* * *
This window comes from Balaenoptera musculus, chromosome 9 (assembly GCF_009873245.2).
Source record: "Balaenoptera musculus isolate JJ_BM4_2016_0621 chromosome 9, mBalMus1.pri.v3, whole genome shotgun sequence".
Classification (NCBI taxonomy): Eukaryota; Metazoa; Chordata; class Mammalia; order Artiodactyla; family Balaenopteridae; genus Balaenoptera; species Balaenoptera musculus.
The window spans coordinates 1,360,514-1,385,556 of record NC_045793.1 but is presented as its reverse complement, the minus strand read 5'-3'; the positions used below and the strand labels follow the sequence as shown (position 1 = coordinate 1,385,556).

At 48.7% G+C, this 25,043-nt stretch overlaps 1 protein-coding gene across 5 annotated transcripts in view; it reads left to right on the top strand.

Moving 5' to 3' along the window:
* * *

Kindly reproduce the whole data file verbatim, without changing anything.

This window comes from Balaenoptera musculus, chromosome 9 (assembly GCF_009873245.2).
Source record: "Balaenoptera musculus isolate JJ_BM4_2016_0621 chromosome 9, mBalMus1.pri.v3, whole genome shotgun sequence".
Classification (NCBI taxonomy): Eukaryota; Metazoa; Chordata; class Mammalia; order Artiodactyla; family Balaenopteridae; genus Balaenoptera; species Balaenoptera musculus.
The window spans coordinates 1,360,514-1,385,556 of record NC_045793.1 but is presented as its reverse complement, the minus strand read 5'-3'; the positions used below and the strand labels follow the sequence as shown (position 1 = coordinate 1,385,556).

At 48.7% G+C, this 25,043-nt stretch overlaps 1 protein-coding gene across 5 annotated transcripts in view; it reads left to right on the top strand.

Moving 5' to 3' along the window: